If you didn’t look at her year of birth, you could tell the story of Louisa May Alcott as the story of a present-day author: Before her Little Women success, Alcott produced numerous melodramatic works of fiction, many of which were turned into plays (works with titles like Pauline’s Passion and Punishment).
She didn’t particularly like what she had written – she did it strictly for the money. When Alcott’s Little Women was published, she built on its commercial and critical acclaim by turning into a series (Little Men and Jo’s Boys).
Sometimes, Alcott fictionalized her real life experiences in her writings. Hospital Sketches was based on her experiences as a volunteer nurse during the American Civil War. Little Women was based on her immediate family. Her works showed that women – even little ones – were capable, independent, interesting, resilient human beings.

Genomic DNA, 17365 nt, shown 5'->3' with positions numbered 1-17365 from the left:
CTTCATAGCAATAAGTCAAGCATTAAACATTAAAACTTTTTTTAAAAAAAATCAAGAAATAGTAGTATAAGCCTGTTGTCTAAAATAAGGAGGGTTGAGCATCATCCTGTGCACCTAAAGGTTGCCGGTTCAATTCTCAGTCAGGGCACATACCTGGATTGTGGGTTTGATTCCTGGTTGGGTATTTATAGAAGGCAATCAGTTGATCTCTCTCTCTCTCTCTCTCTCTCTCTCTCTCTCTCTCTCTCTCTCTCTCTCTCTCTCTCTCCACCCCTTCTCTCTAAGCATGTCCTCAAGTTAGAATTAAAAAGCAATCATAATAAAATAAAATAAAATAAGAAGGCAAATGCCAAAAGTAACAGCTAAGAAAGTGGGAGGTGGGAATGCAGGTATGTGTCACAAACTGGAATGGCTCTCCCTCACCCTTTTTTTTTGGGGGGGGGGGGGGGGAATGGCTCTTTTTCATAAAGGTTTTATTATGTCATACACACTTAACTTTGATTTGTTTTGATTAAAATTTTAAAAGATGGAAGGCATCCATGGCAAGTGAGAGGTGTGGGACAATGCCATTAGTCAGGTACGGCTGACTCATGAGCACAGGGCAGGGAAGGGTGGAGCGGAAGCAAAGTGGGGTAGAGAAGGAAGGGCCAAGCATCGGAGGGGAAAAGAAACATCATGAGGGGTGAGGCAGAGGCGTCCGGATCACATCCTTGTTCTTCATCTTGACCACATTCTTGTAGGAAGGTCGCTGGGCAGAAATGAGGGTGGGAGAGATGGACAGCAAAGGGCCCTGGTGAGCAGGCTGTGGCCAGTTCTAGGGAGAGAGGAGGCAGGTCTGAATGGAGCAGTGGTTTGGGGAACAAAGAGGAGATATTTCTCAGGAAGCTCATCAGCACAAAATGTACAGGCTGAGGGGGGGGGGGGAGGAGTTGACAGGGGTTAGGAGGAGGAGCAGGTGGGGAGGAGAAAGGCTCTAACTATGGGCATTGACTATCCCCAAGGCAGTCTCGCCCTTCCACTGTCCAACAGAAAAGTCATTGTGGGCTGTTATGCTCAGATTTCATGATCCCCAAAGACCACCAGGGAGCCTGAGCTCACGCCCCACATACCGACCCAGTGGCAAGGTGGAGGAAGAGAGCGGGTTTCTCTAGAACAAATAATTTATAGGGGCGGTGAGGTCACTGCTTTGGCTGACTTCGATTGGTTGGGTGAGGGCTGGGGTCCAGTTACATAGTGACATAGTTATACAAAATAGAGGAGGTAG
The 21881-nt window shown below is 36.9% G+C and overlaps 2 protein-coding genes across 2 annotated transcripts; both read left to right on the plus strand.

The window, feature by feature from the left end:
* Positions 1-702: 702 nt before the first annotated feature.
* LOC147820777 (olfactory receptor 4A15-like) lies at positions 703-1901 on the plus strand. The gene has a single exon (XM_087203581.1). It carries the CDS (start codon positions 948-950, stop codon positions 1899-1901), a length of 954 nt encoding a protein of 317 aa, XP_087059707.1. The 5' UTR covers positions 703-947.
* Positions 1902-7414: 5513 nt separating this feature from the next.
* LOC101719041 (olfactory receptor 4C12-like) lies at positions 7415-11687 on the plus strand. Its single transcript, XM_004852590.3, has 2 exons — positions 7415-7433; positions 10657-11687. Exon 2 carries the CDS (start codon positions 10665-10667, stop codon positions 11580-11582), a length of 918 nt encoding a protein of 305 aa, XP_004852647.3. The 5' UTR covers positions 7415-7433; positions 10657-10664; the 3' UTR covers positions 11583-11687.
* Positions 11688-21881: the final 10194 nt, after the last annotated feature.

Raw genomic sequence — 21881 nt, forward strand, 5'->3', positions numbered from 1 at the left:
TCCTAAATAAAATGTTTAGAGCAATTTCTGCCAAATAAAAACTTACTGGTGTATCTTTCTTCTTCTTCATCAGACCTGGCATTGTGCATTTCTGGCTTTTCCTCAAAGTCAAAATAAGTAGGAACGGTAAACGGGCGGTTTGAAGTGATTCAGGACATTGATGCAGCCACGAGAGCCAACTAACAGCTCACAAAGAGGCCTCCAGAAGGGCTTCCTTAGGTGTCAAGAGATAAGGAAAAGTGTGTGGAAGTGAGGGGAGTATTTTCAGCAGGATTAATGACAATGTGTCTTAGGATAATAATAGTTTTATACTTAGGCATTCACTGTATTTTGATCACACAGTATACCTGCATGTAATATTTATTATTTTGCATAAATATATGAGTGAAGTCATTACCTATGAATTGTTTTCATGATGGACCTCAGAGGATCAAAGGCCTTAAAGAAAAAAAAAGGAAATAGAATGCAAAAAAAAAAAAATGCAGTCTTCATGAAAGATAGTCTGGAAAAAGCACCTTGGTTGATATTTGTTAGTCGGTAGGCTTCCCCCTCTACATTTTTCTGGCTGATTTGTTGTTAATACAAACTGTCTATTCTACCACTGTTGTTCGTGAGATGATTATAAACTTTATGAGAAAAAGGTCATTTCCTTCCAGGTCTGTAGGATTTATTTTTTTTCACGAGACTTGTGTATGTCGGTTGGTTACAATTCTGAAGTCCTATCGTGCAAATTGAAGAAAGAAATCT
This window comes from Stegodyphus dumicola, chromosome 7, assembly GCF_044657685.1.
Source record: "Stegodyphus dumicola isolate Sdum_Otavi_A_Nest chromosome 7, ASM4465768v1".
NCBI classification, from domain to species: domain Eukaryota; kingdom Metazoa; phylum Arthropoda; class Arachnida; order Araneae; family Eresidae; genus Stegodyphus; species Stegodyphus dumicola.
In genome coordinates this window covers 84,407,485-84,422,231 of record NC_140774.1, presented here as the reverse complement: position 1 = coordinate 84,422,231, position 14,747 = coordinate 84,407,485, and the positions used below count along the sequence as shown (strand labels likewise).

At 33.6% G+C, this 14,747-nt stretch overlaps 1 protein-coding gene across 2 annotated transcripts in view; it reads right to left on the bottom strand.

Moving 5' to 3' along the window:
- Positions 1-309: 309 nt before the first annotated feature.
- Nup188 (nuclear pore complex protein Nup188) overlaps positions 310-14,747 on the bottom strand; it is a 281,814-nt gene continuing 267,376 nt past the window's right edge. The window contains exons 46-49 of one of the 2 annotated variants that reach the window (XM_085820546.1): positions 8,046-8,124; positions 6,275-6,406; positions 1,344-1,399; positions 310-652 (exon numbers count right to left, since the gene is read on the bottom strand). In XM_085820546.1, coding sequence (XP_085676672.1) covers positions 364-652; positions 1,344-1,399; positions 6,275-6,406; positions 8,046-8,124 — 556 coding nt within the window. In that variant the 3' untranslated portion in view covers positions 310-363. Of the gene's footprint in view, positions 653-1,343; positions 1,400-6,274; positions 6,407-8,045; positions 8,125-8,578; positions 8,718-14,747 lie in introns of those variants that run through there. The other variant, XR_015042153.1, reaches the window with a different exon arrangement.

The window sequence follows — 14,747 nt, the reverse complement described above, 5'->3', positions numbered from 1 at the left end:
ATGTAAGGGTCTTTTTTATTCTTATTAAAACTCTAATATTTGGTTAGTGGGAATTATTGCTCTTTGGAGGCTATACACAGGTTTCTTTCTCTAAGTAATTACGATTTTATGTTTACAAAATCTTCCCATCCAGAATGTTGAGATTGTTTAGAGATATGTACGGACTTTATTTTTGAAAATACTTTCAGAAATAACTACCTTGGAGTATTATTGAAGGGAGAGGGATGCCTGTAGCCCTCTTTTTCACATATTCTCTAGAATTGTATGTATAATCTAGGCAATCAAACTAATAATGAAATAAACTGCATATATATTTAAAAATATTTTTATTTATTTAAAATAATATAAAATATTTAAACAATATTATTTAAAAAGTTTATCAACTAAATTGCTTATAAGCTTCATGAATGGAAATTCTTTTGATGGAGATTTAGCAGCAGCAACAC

On one of my mother’s and my jaunts to Doubleday Bookstore (it no longer exists; I wrote about the store here), she bought me Little Women. My mom gave me a choice between two or three novels, but the paper jacket of LW sported a beautiful pastel drawing of Jo, Meg, Beth, and Amy March – so that was a no-brainer. It was a thick book, full of merriment, sisterly rivalries (I’m an only child so this was particularly fascinating to me), one of the girls getting published (Jo, of course), one of the girls going to Paris to study art (despite the family’s poverty), the girls staging little plays in their home (I did that with my friends), falling in love and spurning advances, the backdrop of the Civil War, parties, and personal service to others. I devoured it.
Thank you, Louisa May Alcott, and Happy 184th Birthday!